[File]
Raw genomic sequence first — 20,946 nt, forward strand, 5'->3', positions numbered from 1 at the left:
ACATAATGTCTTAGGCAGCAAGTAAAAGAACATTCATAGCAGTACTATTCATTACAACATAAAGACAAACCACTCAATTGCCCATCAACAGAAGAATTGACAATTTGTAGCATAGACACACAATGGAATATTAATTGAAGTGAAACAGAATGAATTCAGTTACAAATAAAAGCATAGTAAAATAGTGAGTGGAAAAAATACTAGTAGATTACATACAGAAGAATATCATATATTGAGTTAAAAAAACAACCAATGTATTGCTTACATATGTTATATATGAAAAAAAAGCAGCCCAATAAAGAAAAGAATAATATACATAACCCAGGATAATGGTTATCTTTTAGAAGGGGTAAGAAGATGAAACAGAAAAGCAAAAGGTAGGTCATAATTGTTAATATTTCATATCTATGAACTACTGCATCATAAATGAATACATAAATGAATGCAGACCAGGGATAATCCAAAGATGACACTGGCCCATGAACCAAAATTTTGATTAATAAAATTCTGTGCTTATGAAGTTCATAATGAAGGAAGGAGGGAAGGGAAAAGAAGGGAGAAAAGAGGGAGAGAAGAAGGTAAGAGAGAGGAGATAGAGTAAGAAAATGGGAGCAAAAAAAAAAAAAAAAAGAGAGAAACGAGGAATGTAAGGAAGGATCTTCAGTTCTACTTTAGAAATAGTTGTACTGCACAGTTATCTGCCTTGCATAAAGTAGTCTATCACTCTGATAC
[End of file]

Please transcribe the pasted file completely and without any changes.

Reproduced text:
Raw genomic sequence first — 20,946 nt, forward strand, 5'->3', positions numbered from 1 at the left:
ACATAATGTCTTAGGCAGCAAGTAAAAGAACATTCATAGCAGTACTATTCATTACAACATAAAGACAAACCACTCAATTGCCCATCAACAGAAGAATTGACAATTTGTAGCATAGACACACAATGGAATATTAATTGAAGTGAAACAGAATGAATTCAGTTACAAATAAAAGCATAGTAAAATAGTGAGTGGAAAAAATACTAGTAGATTACATACAGAAGAATATCATATATTGAGTTAAAAAAACAACCAATGTATTGCTTACATATGTTATATATGAAAAAAAAGCAGCCCAATAAAGAAAAGAATAATATACATAACCCAGGATAATGGTTATCTTTTAGAAGGGGTAAGAAGATGAAACAGAAAAGCAAAAGGTAGGTCATAATTGTTAATATTTCATATCTATGAACTACTGCATCATAAATGAATACATAAATGAATGCAGACCAGGGATAATCCAAAGATGACACTGGCCCATGAACCAAAATTTTGATTAATAAAATTCTGTGCTTATGAAGTTCATAATGAAGGAAGGAGGGAAGGGAAAAGAAGGGAGAAAAGAGGGAGAGAAGAAGGTAAGAGAGAGGAGATAGAGTAAGAAAATGGGAGCAAAAAAAAAAAAAAAAAGAGAGAAACGAGGAATGTAAGGAAGGATCTTCAGTTCTACTTTAGAAATAGTTGTACTGCACAGTTATCTGCCTTGCATAAAGTAGTCTATCACTCTGATAC